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West facade of the Petit Trianon
|Architectural style||French Neoclassical|
|Client||Louis XV of France|
|Design and construction|
The Petit Trianon (French pronunciation: [p?ti t?ijan]; French for "small Trianon") is a Neoclassical style château located on the grounds of the Palace of Versailles in Versailles, France. It was built between 1762 and 1768 during the reign of King Louis XV of France. The Petit Trianon was constructed in the park of a larger royal retreat known as the Grand Trianon.
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The Petit Trianon was built on the site of a botanical garden developed about a decade earlier by Louis XV, within the grounds of the Grand Trianon, Louis XIV's retreat from the Palace of Versailles to the southeast. It was designed by Ange-Jacques Gabriel by order of Louis XV for his long-term mistress, Madame de Pompadour, and was constructed between 1762 and 1768. Madame de Pompadour died four years before its completion, and the Petit Trianon was subsequently occupied by her successor, Madame du Barry. Upon his accession to the throne in 1774, the 20-year-old Louis XVI gave the château and its surrounding park to his 19-year-old Queen Marie Antoinette for her exclusive use and enjoyment.
The Petit Trianon is a celebrated example of the transition from the Rococo style of the earlier part of the 18th century to the more sober and refined Neoclassical style of the 1760s and onward. Essentially an exercise on a cube, the Petit Trianon attracts interest by virtue of its four facades, each thoughtfully designed according to that part of the estate it would face. The Corinthian order predominates, with two freestanding and two engaged columns on the side of the formal French garden, and pilasters facing both the courtyard and the area once occupied by Louis XV's greenhouses. Overlooking the former botanical garden of the king, the remaining facade was left bare. The subtle use of steps compensates for the differences in level of the château's inclined location.
Marie Antoinette would come to the Petit Trianon not only to escape the formality of court life, but also to shake off the burden of her royal responsibilities. At Versailles, she was under considerable pressure and judgement from both the royal family and the court, and the Petit Trianon was her place of ease and leisure where she could rest from those trials. Since all was de par la Reine (by order of the Queen), none were permitted to enter the property without the Queen's express permission (not even, it was said, Louis XVI). Such exclusivity alienated the court nobility, which she did very willingly, since only the queen's "inner circle" (including the princesse de Lamballe and Gabrielle de Polastron, duchesse de Polignac) were invited.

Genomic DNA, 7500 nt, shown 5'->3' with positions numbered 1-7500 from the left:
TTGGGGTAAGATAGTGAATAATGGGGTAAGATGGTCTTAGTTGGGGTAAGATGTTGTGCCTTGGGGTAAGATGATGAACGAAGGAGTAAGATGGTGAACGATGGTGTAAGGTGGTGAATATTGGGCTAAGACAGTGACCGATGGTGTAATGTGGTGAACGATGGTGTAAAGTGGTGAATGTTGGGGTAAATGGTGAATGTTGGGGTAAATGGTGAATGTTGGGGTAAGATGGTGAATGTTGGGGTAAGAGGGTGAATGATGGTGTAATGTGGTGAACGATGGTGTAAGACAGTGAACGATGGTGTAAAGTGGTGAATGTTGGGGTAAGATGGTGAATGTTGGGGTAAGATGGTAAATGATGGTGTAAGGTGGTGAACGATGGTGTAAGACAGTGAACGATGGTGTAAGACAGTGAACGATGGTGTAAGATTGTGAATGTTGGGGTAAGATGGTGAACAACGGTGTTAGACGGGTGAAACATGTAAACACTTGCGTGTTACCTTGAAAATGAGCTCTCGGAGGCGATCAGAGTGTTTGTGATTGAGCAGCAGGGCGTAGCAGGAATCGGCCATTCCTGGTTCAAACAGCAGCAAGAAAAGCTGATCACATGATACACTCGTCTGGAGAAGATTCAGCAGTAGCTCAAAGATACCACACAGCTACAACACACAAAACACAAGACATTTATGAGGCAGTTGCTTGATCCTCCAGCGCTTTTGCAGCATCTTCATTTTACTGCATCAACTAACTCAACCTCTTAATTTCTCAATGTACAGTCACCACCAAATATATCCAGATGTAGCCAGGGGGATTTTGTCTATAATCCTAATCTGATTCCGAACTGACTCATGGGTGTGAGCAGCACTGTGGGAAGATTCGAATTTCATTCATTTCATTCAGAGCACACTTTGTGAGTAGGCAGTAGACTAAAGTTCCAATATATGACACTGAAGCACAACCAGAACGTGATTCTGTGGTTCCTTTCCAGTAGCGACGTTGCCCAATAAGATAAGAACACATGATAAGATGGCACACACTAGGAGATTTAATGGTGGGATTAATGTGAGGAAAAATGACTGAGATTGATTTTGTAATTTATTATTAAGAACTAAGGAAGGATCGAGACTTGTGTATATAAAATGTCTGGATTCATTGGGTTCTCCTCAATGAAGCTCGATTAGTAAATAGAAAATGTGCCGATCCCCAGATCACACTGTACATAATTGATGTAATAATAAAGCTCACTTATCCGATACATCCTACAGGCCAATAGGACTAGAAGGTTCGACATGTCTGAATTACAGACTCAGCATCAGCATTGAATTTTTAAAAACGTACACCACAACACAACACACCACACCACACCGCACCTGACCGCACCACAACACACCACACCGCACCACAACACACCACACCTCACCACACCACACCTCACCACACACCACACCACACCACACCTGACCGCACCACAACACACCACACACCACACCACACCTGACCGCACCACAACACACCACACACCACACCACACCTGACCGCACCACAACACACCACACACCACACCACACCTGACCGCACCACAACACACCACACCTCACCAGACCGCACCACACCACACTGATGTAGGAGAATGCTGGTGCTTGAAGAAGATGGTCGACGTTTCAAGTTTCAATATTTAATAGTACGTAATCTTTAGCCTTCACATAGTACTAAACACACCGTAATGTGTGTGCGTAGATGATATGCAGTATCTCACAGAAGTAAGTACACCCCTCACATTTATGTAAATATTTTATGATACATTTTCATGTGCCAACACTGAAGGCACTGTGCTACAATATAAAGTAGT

A house of intimacy and of pleasure, the building was designed to require as little interaction between guests and servants as possible. To that end, the table in the salles à manger was conceived to be mobile, mechanically lowered and raised through the floorboards so that the servants below could set places unseen. The tables were never built, but the delineation for the mechanical apparatus can still be seen from the foundation.
Within the queen's apartment, Marie Antoinette's need for privacy is apparent: the decor of her boudoir displays an inventiveness unique to the age, featuring mirrored panels that, by the simple turning of a crank, can be raised or lowered to obscure the windows and reflect the candlelight. Her bedroom, although simple, is also elegant in accord with her general style, provided with furniture from Georges Jacob and Jean Henri Riesener. The wallpaper was painted by Jean-Baptiste Pillement.
On 5 October 1789, Marie Antoinette was in the gardens of the Petit Trianon when a page brought news of the imminent arrival of an armed crowd from Paris. With the enforced departure of the royal family the next day, the Petit Trianon was almost abandoned, except for the gardeners and other staff who continued to live there. Renovations that had been underway were interrupted, leaving large sums owed to builders. The former queen's gardener, Antoine Richard, was appointed as curator of the gardens and plant nursery in 1792 by the Minister of the Interior. After the final overthrow of the monarchy in July 1792, all of the furniture, art works and other valuables of the Petit Trianon were sent to auction, under a decree of the Convention dated 10 June 1793. The auction began on Sunday, 25 August 1793, and continued until 11 August 1794. The properties sold were widely scattered. Silverware, lead and brass fixtures were requisitioned for use in the arsenals. The sculptor Amable Boichard was appointed in April 1794 to remove "emblems of royalty and feudalism" from the property.
Under the new Republic, the Petit Trianon underwent a number of changes. Declared national property, the land was divided into ten lots. The City of Versailles proposed that a botanical garden be established, but this plan was not adopted. In 1796, the land was leased to a tavern. By 1801, the use of the grounds for dances and festivals had led to neglect and vandalism. The buildings of the hamlet were reported to be dilapidated. Some improvements in the layout of the gardens were subsequently made and a school located in part of the complex.
After some years of semi-neglect, the Petit Trianon resumed its traditional role when the new emperor, Napoleon, granted the use of the building to his sister Pauline. Extensive refurbishing of roofs, piping, floors and chimneys were carried out. Main rooms were repainted and mirrors installed to replace those sold or vandalised. Finally, paintings were hung and a bridge de la Réunion constructed to link open areas across a hollow road.